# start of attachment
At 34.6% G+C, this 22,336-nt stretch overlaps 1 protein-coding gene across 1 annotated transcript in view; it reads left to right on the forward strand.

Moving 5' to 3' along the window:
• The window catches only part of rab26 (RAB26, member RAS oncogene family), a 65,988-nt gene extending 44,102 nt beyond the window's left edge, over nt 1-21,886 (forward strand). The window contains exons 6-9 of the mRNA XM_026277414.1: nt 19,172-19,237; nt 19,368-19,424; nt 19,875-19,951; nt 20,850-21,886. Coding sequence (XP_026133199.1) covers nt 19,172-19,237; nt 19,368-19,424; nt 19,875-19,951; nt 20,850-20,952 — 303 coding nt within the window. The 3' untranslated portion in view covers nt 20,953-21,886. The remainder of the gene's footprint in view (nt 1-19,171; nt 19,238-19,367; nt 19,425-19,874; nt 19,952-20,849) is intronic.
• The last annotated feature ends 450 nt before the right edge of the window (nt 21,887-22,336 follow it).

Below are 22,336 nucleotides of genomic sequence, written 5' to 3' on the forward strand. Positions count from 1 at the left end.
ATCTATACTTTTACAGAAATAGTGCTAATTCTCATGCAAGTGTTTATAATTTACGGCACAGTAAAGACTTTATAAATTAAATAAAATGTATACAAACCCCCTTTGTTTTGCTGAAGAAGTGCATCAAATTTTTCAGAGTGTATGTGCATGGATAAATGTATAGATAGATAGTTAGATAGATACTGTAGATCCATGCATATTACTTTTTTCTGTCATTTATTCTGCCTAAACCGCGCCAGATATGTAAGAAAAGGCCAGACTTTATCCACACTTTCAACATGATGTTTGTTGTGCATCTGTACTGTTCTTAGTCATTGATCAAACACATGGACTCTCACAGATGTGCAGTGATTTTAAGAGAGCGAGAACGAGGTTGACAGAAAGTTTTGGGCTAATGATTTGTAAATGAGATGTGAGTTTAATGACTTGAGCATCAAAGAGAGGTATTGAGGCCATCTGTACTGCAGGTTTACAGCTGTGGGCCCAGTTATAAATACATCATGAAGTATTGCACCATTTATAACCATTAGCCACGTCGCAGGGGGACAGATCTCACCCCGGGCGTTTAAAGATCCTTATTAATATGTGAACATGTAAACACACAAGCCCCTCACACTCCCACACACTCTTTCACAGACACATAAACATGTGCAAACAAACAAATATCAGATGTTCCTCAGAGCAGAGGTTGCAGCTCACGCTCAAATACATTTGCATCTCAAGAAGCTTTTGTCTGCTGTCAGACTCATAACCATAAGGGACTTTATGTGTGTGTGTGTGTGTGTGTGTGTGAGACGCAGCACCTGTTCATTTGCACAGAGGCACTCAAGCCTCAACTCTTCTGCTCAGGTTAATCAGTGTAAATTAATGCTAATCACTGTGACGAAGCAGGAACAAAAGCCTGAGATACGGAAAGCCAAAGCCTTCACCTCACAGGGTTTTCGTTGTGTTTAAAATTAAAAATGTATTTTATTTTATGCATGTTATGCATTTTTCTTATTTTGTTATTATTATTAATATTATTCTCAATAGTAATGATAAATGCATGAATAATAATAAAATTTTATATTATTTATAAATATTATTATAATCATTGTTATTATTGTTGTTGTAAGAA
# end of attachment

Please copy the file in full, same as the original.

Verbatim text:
At 34.6% G+C, this 22,336-nt stretch overlaps 1 protein-coding gene across 1 annotated transcript in view; it reads left to right on the forward strand.

Moving 5' to 3' along the window:
• The window catches only part of rab26 (RAB26, member RAS oncogene family), a 65,988-nt gene extending 44,102 nt beyond the window's left edge, over nt 1-21,886 (forward strand). The window contains exons 6-9 of the mRNA XM_026277414.1: nt 19,172-19,237; nt 19,368-19,424; nt 19,875-19,951; nt 20,850-21,886. Coding sequence (XP_026133199.1) covers nt 19,172-19,237; nt 19,368-19,424; nt 19,875-19,951; nt 20,850-20,952 — 303 coding nt within the window. The 3' untranslated portion in view covers nt 20,953-21,886. The remainder of the gene's footprint in view (nt 1-19,171; nt 19,238-19,367; nt 19,425-19,874; nt 19,952-20,849) is intronic.
• The last annotated feature ends 450 nt before the right edge of the window (nt 21,887-22,336 follow it).

Below are 22,336 nucleotides of genomic sequence, written 5' to 3' on the forward strand. Positions count from 1 at the left end.
ATCTATACTTTTACAGAAATAGTGCTAATTCTCATGCAAGTGTTTATAATTTACGGCACAGTAAAGACTTTATAAATTAAATAAAATGTATACAAACCCCCTTTGTTTTGCTGAAGAAGTGCATCAAATTTTTCAGAGTGTATGTGCATGGATAAATGTATAGATAGATAGTTAGATAGATACTGTAGATCCATGCATATTACTTTTTTCTGTCATTTATTCTGCCTAAACCGCGCCAGATATGTAAGAAAAGGCCAGACTTTATCCACACTTTCAACATGATGTTTGTTGTGCATCTGTACTGTTCTTAGTCATTGATCAAACACATGGACTCTCACAGATGTGCAGTGATTTTAAGAGAGCGAGAACGAGGTTGACAGAAAGTTTTGGGCTAATGATTTGTAAATGAGATGTGAGTTTAATGACTTGAGCATCAAAGAGAGGTATTGAGGCCATCTGTACTGCAGGTTTACAGCTGTGGGCCCAGTTATAAATACATCATGAAGTATTGCACCATTTATAACCATTAGCCACGTCGCAGGGGGACAGATCTCACCCCGGGCGTTTAAAGATCCTTATTAATATGTGAACATGTAAACACACAAGCCCCTCACACTCCCACACACTCTTTCACAGACACATAAACATGTGCAAACAAACAAATATCAGATGTTCCTCAGAGCAGAGGTTGCAGCTCACGCTCAAATACATTTGCATCTCAAGAAGCTTTTGTCTGCTGTCAGACTCATAACCATAAGGGACTTTATGTGTGTGTGTGTGTGTGTGTGTGTGAGACGCAGCACCTGTTCATTTGCACAGAGGCACTCAAGCCTCAACTCTTCTGCTCAGGTTAATCAGTGTAAATTAATGCTAATCACTGTGACGAAGCAGGAACAAAAGCCTGAGATACGGAAAGCCAAAGCCTTCACCTCACAGGGTTTTCGTTGTGTTTAAAATTAAAAATGTATTTTATTTTATGCATGTTATGCATTTTTCTTATTTTGTTATTATTATTAATATTATTCTCAATAGTAATGATAAATGCATGAATAATAATAAAATTTTATATTATTTATAAATATTATTATAATCATTGTTATTATTGTTGTTGTAAGAA